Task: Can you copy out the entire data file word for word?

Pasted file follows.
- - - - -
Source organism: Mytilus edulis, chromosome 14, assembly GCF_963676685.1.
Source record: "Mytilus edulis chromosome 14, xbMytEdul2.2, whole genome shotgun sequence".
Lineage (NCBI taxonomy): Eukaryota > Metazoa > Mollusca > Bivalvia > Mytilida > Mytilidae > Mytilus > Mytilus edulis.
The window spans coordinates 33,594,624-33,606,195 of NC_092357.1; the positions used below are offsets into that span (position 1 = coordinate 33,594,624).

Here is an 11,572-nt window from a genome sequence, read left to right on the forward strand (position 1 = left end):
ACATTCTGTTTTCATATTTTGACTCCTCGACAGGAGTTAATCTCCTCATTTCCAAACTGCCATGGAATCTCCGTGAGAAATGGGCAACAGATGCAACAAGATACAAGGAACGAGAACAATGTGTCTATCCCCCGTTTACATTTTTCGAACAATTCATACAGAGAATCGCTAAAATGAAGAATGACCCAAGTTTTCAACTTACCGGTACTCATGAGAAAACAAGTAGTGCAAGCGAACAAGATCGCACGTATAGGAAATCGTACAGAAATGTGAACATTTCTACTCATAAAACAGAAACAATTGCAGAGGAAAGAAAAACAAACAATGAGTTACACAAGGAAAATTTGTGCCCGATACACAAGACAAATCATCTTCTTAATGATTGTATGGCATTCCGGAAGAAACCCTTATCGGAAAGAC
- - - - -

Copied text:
Source organism: Mytilus edulis, chromosome 14, assembly GCF_963676685.1.
Source record: "Mytilus edulis chromosome 14, xbMytEdul2.2, whole genome shotgun sequence".
Lineage (NCBI taxonomy): Eukaryota > Metazoa > Mollusca > Bivalvia > Mytilida > Mytilidae > Mytilus > Mytilus edulis.
The window spans coordinates 33,594,624-33,606,195 of NC_092357.1; the positions used below are offsets into that span (position 1 = coordinate 33,594,624).

Here is an 11,572-nt window from a genome sequence, read left to right on the forward strand (position 1 = left end):
ACATTCTGTTTTCATATTTTGACTCCTCGACAGGAGTTAATCTCCTCATTTCCAAACTGCCATGGAATCTCCGTGAGAAATGGGCAACAGATGCAACAAGATACAAGGAACGAGAACAATGTGTCTATCCCCCGTTTACATTTTTCGAACAATTCATACAGAGAATCGCTAAAATGAAGAATGACCCAAGTTTTCAACTTACCGGTACTCATGAGAAAACAAGTAGTGCAAGCGAACAAGATCGCACGTATAGGAAATCGTACAGAAATGTGAACATTTCTACTCATAAAACAGAAACAATTGCAGAGGAAAGAAAAACAAACAATGAGTTACACAAGGAAAATTTGTGCCCGATACACAAGACAAATCATCTTCTTAATGATTGTATGGCATTCCGGAAGAAACCCTTATCGGAAAGAC